• 将排放量(或排放率)限定在明显低于预测基准的水平
  • 发放或拍卖符合限定的排放许可


最早的ETS设计和实施源于21世纪初。在那之后,至少有两件未能预见的重要事件发生:(1)2008年的金融危机导致经济增长低于预期;(2)天然气产量出现大量增长,导致某些区域的天然气价格大幅度的低于预期。这两件事情促使了整体排放总量低于ETS设计之初的预期。 例如,2009年RGGI计划涵盖的排放总量是1.25亿吨,然而2009年的排放上限却设定在1.8亿吨。[16]排放上限远远高于实际排放总量的ETS系统是虽方向正确但没有实际意义,就如同减肥期间把饮食限量设定在10块蛋糕以下。[17]



由于欧盟碳排放交易系统中限额的过度供给和长期价格低迷,英国事实上已经设立了发电产生的排放污染的价格下限。这个价格下限自2013年以来促使英国高碳排放的煤火发电迅速减少。[18] 美国的加州碳排放总量控制与交易和RGGI也有同样的价格下限,其碳排放许可的价格也通常保持在价格下限水平之上。为了把其项目延长至2030年,美国加州和RGGI也在逐步提升价格下限。 除了价格下限之外,部分RGGI州也在采取第二套措施来解决减排目标缺乏强制性的问题,即“控制排放储备”。这些措施在碳排放许可的价格低于一定水平之时,政府不再发放许可(事实上降低排放上限)。[19]


在欧盟启用碳排放交易系统早期,各成员国都可以采用对外部利益相关者来说并不透明的方式制定自己的上限并根据自己的需要发放许可。这种规定使不同国家没有理由不去“过度发放”免费排放许可。[20] 最近,例如2016年,当许可价格超过预期价格时,韩国政府对其2016年的排放上限就作出了各种调整,包括发放更多的额外许可,同时允许有关受管制部门借用未来年份的许可指标。[21]


造成ETS排放上限缺乏强制性的第三个原因是不佳或者过时的预测。对未来能源体系的预测充满了不确定性。但对于相关政策制定者来说,他们必须对在没有政策约束下排放的变化前景作出预测,因为他们需要理解排ETS的强度(以及相关政策的代价和收益)。如果相关预测系统性地高估或者低估未来的排放量,这会使政策制定者判断排放上限强度时造成错觉。事实上,近年来能源部门最常见的预测都一致地低估了低碳技术的发展,从而高估了未来排放量。[22] 这也部分造成了ETS的排放上限设计缺乏强制性的理由。

例如,美国奥巴马政府的清洁能源计划(CPP)就对美国各州发电厂排放设定了限额,并鼓励各州通过ETS来实现目标。据公布CCP时美国政府的分析,ETS对几乎所有州的减排都会起到很大作用。[23] 然而,这项分析使用的预测对太阳能、风能、和能源效率的假设过于保守,远低于行业专家对这些能源的单项预测[24],结果导致该计划看起来比实际严格得多(依某些利益集团人士来看纯属苛刻)。独立研究表明清洁能源计划的排放限制相对宽松,许多州根本不需要制定法规就可以达到减排目标。[25]

尽管(由奥巴马政府设计的)清洁能源计划未能得以实施,美国的部分州也已经开始转向使用电力部门的ETS。这些州的项目也可能会受到缺乏强制性的排放上限的影响。比如计划加入区域温室气体减排行动的弗吉尼亚州,于2017年11月公布了一项ETS,设立了至2020年每年减排3%的目标,以达到减排总量至3300或3400万吨 。荣鼎咨询公司的研究表明,如果没有碳排放交易系统,弗吉尼亚州2020刀2030期间的排放量会低于上述水平。[26] 除非对上限水平加以调整,这些上限对该州的减排无法起到明显作用。[27]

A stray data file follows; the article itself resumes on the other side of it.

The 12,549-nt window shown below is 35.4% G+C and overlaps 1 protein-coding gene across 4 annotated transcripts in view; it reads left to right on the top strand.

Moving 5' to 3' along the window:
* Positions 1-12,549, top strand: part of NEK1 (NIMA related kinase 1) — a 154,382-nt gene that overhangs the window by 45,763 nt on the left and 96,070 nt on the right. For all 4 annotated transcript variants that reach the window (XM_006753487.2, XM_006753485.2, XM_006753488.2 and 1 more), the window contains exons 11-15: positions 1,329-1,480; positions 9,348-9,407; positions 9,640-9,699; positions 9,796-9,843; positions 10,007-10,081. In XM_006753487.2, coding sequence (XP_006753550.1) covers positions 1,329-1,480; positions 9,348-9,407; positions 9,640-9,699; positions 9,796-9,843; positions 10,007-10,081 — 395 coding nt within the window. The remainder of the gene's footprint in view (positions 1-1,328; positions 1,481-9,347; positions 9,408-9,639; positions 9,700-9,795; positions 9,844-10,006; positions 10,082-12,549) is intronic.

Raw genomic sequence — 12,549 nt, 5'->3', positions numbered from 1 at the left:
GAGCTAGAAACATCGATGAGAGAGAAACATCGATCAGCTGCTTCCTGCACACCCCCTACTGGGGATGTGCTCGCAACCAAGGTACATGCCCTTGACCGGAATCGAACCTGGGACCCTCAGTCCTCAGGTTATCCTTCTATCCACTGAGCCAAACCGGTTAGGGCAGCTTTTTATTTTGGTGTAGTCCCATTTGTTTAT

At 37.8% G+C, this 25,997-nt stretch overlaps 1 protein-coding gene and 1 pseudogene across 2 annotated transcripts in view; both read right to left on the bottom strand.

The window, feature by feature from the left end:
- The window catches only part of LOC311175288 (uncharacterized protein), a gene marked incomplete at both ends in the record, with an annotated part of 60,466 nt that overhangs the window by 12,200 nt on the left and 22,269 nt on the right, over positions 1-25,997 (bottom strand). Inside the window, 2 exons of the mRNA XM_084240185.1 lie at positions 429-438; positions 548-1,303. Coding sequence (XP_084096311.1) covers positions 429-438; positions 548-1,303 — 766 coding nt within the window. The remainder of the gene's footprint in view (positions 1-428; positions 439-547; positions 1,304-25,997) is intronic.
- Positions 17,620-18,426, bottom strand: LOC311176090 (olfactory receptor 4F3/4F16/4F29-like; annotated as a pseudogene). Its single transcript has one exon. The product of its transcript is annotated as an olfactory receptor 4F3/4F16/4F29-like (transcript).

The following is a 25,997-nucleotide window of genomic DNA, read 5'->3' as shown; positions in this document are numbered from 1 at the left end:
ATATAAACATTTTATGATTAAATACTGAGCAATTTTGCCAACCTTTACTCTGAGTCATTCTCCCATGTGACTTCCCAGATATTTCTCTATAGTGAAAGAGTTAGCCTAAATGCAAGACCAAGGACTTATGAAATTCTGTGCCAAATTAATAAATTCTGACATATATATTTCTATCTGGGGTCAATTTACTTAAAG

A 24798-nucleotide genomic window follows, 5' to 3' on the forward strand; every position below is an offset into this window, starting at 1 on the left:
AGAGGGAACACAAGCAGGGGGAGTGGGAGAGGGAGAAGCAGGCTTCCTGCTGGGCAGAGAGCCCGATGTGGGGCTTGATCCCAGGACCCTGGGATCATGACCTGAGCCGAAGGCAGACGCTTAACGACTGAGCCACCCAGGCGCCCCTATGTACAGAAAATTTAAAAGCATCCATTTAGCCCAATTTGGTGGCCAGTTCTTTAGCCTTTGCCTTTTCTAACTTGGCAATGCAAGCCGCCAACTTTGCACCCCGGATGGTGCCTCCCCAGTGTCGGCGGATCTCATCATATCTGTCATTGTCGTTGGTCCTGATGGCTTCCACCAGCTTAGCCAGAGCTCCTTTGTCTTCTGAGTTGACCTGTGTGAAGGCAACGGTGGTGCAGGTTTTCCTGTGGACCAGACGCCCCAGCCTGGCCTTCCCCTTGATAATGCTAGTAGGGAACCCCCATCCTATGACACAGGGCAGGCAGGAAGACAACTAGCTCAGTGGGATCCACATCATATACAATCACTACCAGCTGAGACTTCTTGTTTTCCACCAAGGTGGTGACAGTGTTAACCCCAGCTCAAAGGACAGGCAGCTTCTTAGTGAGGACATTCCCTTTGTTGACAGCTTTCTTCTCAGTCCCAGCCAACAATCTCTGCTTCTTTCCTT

尽管可能有违于直觉,有关中国ETS强制程度的第一个预警信号在于,中国在改善地方空气质量和减缓温室气体排放上升方面所取得的进展。直到不久以前,中国的传统污染源和温室气体排放都一直呈快速上升趋势 。仅在2000至2010年的十年间,排放量就增加了不止一倍。但近几年的变化很大。随着中国经济转轨到新的增长模式,经济发展速度减缓并开始从建筑、制造等高耗能产业转移。这种转型同时也使经济增长进一步减慢。与此同时,中国也开始实行一系列控制煤炭使用和支持清洁能源技术开发的有力政策 。例如,中国的第十三个五年计划(2016-20)就包括了禁止在2018年前新建煤电厂。因此,尽管未来十年能源需求和温室气体排放预计都会继续上升,中国的煤炭消耗和由此产生的排放增长都似乎已接近封顶(有些预测认为在目前政策条件下,排放在2030年以前就会封顶).[28]把碳排放交易系统的目标和国家2030[29]年排放到达峰值的目标联系一致,可能是建立解决强制性缺乏问题的排放交易系统的好方法。这样的交易系统不会把排放量降低到本来就可以达到的目标水平之下。当然,中国也可以修改其国家目标,或把ETS和更严格的目标结合起来。                                                                               


第二个问题是,与本文所涉及的其他交易系统不同,中国并未提出基于体积排放限制(或“基于质量排放限制”)的 ETS。相反,中国提出使用基于“比率”的排放上限,这意味着相较于其他设施类别的排放率基准而言,这个系统所覆盖的设施将根据其排放与其自身产量的比例(或“排放率”)来制定排放上限。在电力行业,这些基准很可能以每兆瓦时的排放量为依据。预计(在撰写本文时,并不完全明晰)不同设施类别(例如,不同类别和不同规模的煤电厂)的排放率目标会有所不同。[30]

如果目标设定在远低于基准线的排放率水平,基于比率的目标政策也可以很有力度。然而,在既定的水平上,基于比率的方法在降低排放上的效率是低于基于质量的方法的。[31] 基于比率的系统的优点在于,它在提高减排率的同时可以减少对价格的影响。此外,在经济条件允许时,它的优点还在于可以保持产量和减放量持续增长。从中国经济决策者的角度来看,这一政策很有说服力;它避免了对电力系统中的生产者和消费者产生过于突然的影响。然而从环保倡导者的角度来看,基于比率的交易在带来灵活性的同时也引入了潜在的风险——因为排放量可能会增长而不是缩小。[32]



3. 现有什么系统来核实减排是否落实?